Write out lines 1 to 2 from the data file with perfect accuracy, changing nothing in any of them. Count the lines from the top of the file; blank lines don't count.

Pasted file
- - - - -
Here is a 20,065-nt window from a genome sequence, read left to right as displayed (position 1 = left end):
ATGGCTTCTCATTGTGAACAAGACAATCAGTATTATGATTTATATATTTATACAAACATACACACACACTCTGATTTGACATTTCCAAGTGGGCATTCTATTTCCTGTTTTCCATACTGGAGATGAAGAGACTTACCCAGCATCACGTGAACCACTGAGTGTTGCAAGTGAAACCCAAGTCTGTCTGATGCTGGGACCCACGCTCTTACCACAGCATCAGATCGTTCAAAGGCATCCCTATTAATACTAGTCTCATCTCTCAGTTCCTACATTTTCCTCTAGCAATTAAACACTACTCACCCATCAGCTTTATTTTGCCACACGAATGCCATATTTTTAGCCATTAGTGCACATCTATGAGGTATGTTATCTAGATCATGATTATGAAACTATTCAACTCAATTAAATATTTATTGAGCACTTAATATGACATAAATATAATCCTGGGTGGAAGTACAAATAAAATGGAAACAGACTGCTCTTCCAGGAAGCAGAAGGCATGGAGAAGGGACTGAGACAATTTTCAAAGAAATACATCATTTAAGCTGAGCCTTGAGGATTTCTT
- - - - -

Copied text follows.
Here is a 20,065-nt window from a genome sequence, read left to right as displayed (position 1 = left end):
ATGGCTTCTCATTGTGAACAAGACAATCAGTATTATGATTTATATATTTATACAAACATACACACACACTCTGATTTGACATTTCCAAGTGGGCATTCTATTTCCTGTTTTCCATACTGGAGATGAAGAGACTTACCCAGCATCACGTGAACCACTGAGTGTTGCAAGTGAAACCCAAGTCTGTCTGATGCTGGGACCCACGCTCTTACCACAGCATCAGATCGTTCAAAGGCATCCCTATTAATACTAGTCTCATCTCTCAGTTCCTACATTTTCCTCTAGCAATTAAACACTACTCACCCATCAGCTTTATTTTGCCACACGAATGCCATATTTTTAGCCATTAGTGCACATCTATGAGGTATGTTATCTAGATCATGATTATGAAACTATTCAACTCAATTAAATATTTATTGAGCACTTAATATGACATAAATATAATCCTGGGTGGAAGTACAAATAAAATGGAAACAGACTGCTCTTCCAGGAAGCAGAAGGCATGGAGAAGGGACTGAGACAATTTTCAAAGAAATACATCATTTAAGCTGAGCCTTGAGGATTTCTT